Just Released! Order “Waking Up to Climate Change” by George Ropes, and receive 25% Discount. Learn More

HOME          CATEGORIES          OUR TAKE

Shanghai in Danger of Being Submerged by City-Tech Blogger Xiaocheng Wang

Shanghai the largest city in China having a population of more than 25 million people, located on the coast of the East China sea, mouth of the Yangtze River the economic center of China. Now Shanghai faces a major problem due to climate change causing the sea level to rise, it is in jeopardy of sinking affecting the lives of millions.

Shanghai is considered a disaster region affected hardest by global warming, as well as one of the cities in China that is most likely to be submerged because Shanghai has already sunk 1.76 meters from 1921-1965 due to pumping of groundwater. Now Shanghai has become too heavy for the ground that it is built on with all the infrastructures and buildings, making Shanghai more vulnerable to sea level rise. It is believed that in 2050 the global average temperature will rise by 2 °C and Shanghai will submerge. Research from the Tianjin-based National Marine Data and Information Service states that by 2050 the sea level at Yangtze river will rise by 20 to 60 cm.

With sea level rising, Shanghai’s flood control and flood prevention infrastructure construction, urban water source protection, urban security and socio-economic areas, such as coastal economic development, are at risk of flood disasters are all being affected. The threat of storm surges and floods has also increased. Sea level rise leads to water resources being polluted, and urban water sources supplying becomes leads to health problems, coastal erosion causes shoal siltation to slow down, affecting coastal engineering and coastal tourism.


            When it comes to creating a solution to stop Shanghai from sinking, you must stop sea level rise, which is associated with climate change. In Shanghai engineers have stretched hundreds of miles of levees along its rivers. Till this day the entire world is working to stop climate change, we have the Paris agreement having 195 countries being part of it. But what else could you do? Well I was reading an article about John Moore a professor at the Beijing Normal University came up with an idea which I think is interesting. He thinks since the crisis of rising sea levels is mainly due to the melting of glaciers in the Antarctic and the Arctic, we should build a dam to stop melting glaciers. He proposed on building a 100-meter-high dam in a fjord 5 km wide before the glacier to prevent warm ocean water from reaching and further eroding glaciers. I think this method is worth a try if it works it’s going to save millions of people not just in Shanghai but the entire world.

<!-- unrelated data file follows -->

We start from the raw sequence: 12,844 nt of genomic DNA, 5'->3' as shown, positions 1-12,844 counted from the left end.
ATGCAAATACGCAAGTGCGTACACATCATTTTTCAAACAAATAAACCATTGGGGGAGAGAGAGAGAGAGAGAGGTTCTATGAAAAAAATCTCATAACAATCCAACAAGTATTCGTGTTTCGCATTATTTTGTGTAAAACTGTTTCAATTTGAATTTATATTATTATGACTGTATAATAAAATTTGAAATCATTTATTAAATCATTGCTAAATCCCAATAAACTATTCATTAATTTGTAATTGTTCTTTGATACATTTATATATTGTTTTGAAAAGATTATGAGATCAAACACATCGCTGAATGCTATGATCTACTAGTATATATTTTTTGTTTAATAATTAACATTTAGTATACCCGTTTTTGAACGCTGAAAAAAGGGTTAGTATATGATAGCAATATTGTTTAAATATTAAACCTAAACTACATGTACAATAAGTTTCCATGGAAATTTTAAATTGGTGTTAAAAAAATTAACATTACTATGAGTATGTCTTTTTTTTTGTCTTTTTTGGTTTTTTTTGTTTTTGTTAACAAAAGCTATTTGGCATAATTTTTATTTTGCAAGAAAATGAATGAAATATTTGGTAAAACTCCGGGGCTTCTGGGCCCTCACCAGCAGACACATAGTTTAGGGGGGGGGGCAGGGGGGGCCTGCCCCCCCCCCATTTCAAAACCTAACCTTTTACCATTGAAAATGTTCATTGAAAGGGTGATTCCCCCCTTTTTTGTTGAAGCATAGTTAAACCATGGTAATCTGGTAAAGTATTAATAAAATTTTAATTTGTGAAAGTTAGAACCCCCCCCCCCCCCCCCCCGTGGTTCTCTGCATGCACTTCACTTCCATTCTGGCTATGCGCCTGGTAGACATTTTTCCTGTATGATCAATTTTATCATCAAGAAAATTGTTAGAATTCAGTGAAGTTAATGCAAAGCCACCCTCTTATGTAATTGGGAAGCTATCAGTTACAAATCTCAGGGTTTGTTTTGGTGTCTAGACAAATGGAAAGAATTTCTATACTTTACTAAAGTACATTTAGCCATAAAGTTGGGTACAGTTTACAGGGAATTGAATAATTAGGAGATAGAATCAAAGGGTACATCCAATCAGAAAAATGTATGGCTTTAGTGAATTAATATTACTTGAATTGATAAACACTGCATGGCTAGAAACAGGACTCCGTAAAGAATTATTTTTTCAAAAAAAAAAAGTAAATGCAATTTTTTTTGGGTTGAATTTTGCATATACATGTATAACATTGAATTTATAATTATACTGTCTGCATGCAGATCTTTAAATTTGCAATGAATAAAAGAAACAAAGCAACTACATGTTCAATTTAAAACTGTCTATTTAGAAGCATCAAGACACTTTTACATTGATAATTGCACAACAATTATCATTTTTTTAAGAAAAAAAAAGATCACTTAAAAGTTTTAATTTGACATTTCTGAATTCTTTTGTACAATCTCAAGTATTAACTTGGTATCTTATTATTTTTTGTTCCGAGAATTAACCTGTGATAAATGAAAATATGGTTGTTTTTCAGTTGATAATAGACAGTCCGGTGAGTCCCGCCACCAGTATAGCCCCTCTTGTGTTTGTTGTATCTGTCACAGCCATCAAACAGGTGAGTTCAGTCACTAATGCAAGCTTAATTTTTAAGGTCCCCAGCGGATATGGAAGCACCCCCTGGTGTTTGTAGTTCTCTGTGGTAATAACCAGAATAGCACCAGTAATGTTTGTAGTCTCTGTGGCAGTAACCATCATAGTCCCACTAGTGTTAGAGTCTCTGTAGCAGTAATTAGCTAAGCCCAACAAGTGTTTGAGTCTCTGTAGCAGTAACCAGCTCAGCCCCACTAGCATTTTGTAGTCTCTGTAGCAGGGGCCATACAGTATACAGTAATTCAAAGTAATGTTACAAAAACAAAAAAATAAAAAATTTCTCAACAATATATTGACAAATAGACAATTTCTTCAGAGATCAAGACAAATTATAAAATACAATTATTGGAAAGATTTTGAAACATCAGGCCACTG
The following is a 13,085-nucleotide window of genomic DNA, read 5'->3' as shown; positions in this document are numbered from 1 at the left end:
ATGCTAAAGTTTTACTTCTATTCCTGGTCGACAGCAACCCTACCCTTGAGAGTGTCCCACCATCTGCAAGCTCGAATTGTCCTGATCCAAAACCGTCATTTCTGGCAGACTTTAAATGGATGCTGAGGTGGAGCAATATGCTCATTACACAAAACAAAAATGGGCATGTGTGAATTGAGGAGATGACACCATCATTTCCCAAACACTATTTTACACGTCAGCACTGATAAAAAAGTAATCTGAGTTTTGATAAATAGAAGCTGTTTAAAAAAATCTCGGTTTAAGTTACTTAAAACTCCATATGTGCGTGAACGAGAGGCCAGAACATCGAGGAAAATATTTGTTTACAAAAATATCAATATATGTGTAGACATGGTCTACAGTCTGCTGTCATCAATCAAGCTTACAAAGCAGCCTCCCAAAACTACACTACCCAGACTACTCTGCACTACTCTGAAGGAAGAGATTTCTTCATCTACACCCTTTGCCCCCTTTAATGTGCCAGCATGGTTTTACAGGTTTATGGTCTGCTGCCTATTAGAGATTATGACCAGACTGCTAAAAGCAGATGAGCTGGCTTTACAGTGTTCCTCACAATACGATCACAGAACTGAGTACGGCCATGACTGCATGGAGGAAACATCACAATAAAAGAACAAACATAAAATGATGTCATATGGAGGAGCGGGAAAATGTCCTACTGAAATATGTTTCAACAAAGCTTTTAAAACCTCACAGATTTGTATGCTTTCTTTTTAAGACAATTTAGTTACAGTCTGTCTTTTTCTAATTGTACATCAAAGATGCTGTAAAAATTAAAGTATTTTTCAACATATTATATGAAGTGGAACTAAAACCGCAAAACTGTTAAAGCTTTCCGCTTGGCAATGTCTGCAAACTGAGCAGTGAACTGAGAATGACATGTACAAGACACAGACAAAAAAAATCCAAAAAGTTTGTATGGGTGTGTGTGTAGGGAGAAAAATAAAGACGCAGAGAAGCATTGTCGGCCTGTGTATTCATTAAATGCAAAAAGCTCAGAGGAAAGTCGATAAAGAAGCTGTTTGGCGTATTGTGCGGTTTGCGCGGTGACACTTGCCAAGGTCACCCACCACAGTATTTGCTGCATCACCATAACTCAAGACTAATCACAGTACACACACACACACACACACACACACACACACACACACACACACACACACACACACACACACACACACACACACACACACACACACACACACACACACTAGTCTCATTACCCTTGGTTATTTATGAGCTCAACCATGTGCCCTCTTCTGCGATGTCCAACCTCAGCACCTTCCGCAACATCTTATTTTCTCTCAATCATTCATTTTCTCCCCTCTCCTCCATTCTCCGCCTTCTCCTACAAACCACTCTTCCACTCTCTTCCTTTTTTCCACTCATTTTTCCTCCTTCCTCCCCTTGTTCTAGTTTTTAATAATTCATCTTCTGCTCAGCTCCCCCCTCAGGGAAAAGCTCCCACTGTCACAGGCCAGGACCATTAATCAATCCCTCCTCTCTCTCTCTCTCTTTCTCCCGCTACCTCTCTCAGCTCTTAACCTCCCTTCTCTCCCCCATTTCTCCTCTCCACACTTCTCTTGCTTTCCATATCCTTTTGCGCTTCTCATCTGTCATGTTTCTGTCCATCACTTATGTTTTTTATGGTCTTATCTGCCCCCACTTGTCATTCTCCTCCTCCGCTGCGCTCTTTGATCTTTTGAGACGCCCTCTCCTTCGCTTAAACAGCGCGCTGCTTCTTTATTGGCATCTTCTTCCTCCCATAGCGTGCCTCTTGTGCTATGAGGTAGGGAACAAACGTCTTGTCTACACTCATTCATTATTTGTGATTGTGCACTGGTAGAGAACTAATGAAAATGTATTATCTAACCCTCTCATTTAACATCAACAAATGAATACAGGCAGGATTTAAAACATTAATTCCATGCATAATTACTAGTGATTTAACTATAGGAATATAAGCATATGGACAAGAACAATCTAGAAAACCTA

Comment on this article

ClimateYou moderates comments to facilitate an informed, substantive, civil conversation. Abusive, profane, self-promotional, misleading, incoherent or off-topic comments will be rejected. Moderators are staffed during regular business hours (New York time) and can only accept comments written in English.

Leave a Reply

Your email address will not be published. Required fields are marked *

The reCAPTCHA verification period has expired. Please reload the page.


More Posts Like This


My Take on Climate Change

As disasters increase in both frequency and severity worldwide, many scientists had anticipated these events and provided evidence supporting the reality of climate change. Many of these disasters can, to a certain extent, be attributed to climate change.  I’ve observed compelling evidence, and I’m convinced that the dramatic


My Take on Climate Change

As a child, I didn’t fully understand the severity of climate change. However, now I realize that it’s a significant problem that poses a threat to our planet. Climate change refers to long-term changes in temperature and weather patterns that can be caused by natural factors. But since


My Take on Climate Change

Climate change has been responsible for affecting crops by the frequent change in temperature, increase in rainfall and more droughts. Note that climate is not the same as weather; weather is precipitation and temperature occurring at one single time, as climate occurs over a long period  of time.